Please read the newsletter for Our Lady of Lourdes, Sawston, for the week beginning on Sunday 14 May 2017, the fifth Sunday of Easter (A).
Please read our newsletter for the week beginning on 07 May 2017, the fourth Sunday of Easter.
Children’s classes on the Catholic faith
These classes are aimed at children aged six and above who do not attend a Catholic primary school, as an introduction to the Catholic faith prior to the children preparing for First Holy Communion in a separately run class when they are in Year 3. Continue reading
This group meets on the third Wednesday of every month, from 14:30-16:00, usually in the Hall at Our Lady of Lourdes, unless otherwise stated. They often go out on trips around the Cambridgeshire area.
Details of each month’s club are available from Pat Richardson (email@example.com).
Our Lady of Lourdes, Sawston
Sawston has a special significance for the Catholic Church in England. From the 1300s to the 1970s, it was the home of the Huddlestone family who remained loyal to the faith throughout the dreadful persecutions in the reign of Queen Elizabeth I. Because of this repression, no written records were kept and the parish history has been handed down by word of mouth.
Sawston Hall, the Huddlestone’s home, had a chapel which was said to have served five counties and, indeed, until the Catholic Emancipation Act, Sawston was the mother church for Cambridge. Priests from the Hall served the districts around Sawston. It was said that, in the 1600s, there were usually three priests in hiding in the Hall. They and the family were constantly in fear of discovery and death if they were found by the ‘pursuivants’ who were the Queen’s secret police of those days. The priests took cover in the various hiding holes at Sawston Hall and went to other houses in the area to say Mass, stopping at those houses which had their own priest holes.
One of the English martyrs, canonised in 1970, was Saint Nicholas Owen, a carpenter famous for creating priest hiding holes, several of which can be seen in Sawston Hall. Another martyr associated with Sawston was Saint John Rigby, who was in service with the Huddlestones. Lady Huddlestone was summoned to London to explain why she did not attend the Protestant Church, but, being ill, she asked Rigby to go as her representative. He went and, having been revealed as a practising Catholic himself, was arrested and hung, drawn and quartered at Tyburn.
Saint Edmund Campion was another of the many English Martyrs known to have sought refuge in Sawston Hall but their names were not written down for fear of discovery. When King James I succeeded Elizabeth, Catholic prisoners were released.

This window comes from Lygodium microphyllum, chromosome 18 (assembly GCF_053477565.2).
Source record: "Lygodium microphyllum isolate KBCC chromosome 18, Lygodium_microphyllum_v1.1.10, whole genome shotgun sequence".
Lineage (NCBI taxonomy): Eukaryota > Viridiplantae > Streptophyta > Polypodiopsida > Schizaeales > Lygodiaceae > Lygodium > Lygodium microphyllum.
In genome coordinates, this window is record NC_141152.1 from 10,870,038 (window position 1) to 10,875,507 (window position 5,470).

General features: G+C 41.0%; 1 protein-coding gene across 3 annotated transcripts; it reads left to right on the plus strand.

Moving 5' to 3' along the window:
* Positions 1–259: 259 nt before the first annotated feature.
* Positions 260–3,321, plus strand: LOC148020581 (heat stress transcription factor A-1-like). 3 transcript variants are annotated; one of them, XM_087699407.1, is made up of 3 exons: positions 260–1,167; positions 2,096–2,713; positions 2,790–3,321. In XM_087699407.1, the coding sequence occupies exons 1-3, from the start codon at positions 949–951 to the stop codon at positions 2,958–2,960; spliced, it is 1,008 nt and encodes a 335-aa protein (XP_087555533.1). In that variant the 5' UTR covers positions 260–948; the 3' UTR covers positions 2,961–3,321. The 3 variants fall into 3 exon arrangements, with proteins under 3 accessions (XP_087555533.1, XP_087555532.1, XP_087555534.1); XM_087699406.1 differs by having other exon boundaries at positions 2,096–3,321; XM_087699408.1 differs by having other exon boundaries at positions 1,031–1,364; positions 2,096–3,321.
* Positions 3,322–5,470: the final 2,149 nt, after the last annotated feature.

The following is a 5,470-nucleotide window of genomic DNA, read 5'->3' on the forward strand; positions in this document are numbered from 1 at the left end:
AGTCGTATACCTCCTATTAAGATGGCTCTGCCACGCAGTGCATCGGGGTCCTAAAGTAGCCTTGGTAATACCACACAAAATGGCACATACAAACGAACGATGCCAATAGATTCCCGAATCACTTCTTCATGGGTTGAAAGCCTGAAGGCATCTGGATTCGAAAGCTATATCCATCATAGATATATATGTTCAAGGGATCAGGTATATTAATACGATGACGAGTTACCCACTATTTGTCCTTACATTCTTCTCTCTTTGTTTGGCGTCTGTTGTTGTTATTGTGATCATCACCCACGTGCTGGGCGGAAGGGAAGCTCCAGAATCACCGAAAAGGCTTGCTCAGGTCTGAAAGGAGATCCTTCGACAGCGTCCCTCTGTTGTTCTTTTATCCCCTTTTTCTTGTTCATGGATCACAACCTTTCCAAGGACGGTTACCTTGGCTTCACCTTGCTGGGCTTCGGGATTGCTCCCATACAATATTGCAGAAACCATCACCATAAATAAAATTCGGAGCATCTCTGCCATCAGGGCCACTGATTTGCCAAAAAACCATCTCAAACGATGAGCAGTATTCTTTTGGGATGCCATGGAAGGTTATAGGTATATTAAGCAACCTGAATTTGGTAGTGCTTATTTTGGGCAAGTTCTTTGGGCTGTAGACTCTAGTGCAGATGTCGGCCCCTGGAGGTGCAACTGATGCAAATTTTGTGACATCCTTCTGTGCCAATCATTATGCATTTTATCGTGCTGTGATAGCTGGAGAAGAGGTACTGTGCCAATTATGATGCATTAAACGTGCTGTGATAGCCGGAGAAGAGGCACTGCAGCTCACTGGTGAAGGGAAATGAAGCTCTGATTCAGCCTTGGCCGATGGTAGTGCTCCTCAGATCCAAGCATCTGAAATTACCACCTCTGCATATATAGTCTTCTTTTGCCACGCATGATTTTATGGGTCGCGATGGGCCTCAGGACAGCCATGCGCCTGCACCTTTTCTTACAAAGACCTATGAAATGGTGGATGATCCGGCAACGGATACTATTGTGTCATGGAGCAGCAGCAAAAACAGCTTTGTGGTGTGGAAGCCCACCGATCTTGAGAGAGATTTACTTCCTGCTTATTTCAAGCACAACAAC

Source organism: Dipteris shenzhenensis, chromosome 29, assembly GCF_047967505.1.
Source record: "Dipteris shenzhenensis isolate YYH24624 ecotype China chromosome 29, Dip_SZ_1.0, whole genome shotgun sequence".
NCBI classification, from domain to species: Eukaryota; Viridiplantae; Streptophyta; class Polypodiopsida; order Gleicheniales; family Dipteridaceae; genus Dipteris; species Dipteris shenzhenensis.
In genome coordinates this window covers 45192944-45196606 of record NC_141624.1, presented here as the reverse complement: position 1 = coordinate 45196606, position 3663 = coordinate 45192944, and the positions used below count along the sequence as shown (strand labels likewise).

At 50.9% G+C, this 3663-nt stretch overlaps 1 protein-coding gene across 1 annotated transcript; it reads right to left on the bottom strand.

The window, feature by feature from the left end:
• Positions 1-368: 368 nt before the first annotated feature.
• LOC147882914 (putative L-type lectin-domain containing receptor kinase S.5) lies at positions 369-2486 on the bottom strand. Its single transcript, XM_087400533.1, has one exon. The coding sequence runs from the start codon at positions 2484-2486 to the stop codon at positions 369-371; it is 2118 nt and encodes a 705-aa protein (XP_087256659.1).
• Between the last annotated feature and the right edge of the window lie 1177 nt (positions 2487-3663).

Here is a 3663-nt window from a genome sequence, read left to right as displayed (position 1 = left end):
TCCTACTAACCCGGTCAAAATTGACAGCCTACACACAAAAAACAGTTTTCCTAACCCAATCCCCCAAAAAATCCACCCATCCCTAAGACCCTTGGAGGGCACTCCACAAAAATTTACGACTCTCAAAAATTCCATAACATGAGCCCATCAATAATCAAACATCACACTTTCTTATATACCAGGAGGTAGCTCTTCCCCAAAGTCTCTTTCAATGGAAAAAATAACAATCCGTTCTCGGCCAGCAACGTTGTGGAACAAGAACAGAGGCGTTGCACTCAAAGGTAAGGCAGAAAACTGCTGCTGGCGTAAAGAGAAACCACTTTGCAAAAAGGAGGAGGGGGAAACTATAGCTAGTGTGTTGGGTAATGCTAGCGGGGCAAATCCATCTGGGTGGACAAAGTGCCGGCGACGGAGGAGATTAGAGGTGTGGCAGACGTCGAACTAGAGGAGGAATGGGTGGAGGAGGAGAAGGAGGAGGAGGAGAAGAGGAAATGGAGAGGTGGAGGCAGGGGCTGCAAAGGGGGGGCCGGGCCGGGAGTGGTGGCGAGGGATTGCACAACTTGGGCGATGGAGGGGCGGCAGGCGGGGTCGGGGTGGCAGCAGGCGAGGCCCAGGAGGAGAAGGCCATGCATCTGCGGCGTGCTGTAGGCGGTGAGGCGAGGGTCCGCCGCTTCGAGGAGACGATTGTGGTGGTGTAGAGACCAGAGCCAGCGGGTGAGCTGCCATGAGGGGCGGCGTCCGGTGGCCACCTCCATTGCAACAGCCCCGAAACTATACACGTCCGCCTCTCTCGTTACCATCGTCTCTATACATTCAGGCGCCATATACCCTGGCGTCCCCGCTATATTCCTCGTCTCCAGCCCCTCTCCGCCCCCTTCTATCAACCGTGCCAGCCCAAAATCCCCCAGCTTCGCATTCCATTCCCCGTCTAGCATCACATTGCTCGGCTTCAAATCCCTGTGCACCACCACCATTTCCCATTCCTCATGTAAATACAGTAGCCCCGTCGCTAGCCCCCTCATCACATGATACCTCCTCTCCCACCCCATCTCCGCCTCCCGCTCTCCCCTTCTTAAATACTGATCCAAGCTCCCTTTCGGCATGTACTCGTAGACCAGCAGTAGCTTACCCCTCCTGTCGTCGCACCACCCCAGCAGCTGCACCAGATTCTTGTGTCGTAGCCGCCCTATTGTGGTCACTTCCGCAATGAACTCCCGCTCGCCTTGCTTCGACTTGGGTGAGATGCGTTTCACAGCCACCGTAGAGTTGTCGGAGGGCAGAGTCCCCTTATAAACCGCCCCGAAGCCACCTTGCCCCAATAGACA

In more modern times, the Huddlestones faced constant financial difficulties to keep the Hall and its Chapel going. The roof fell into disrepair more than once and the Hall was in danger of collapse. In 1920 Captain Huddlestone tried to start up the chapel again; it had previously always had its own chaplain. Now the priests came out from Cambridge to say Mass, usually monthly. By 1930, Sawston once again had its own chaplain. Through the Thirties parish activities grew steadily until World War II when Sawston Hall was taken over by the War Department; it was used by the US Eighth Air Force and security required that the public could not use the Chapel while the forces were in residence.
When the Huddlestones were allowed back, the Catholic population had grown so much that the Chapel was now too small; the family then gave some land from their estate for the present church to be built. With voluntary labour from parishioners, Father Roberts completed the building in 1958. The church is a simple, prefabricated structure which had a design life of 25 years but it is still standing today, over 50 years later!
In the mid-2000s, plans for a brand-new Church were drawn up under the guidance of Father David Hennesey. The project would see the Church Hall demolished to be replaced by a new building at the rear of the site. The existing Church would become an upgraded Hall and the car park landscaped and improved. Despite the community raising around £100,000 the cost and planning permissions proved prohibitive and the designs were dropped.
When Father Rafael Esteban took over as priest, he galvanised the community and work was done on the site. In 2010, the Church and Hall buildings switched uses with each other so that the Church could accomodate up to 180 seated persons. Both buildings were upgraded throughout and a new dark blue and light blue colour scheme was introduced. In June 2012, the asbestos cement roofs covering both buildings were replaced. At the same time, the wood panelling on the front of the hall was renewed and a covered entrance was added to the Church. There are plans in development to demolish an old bungalow on the site, replace it with a new entrance to the hall and upgrade the car park at the same time.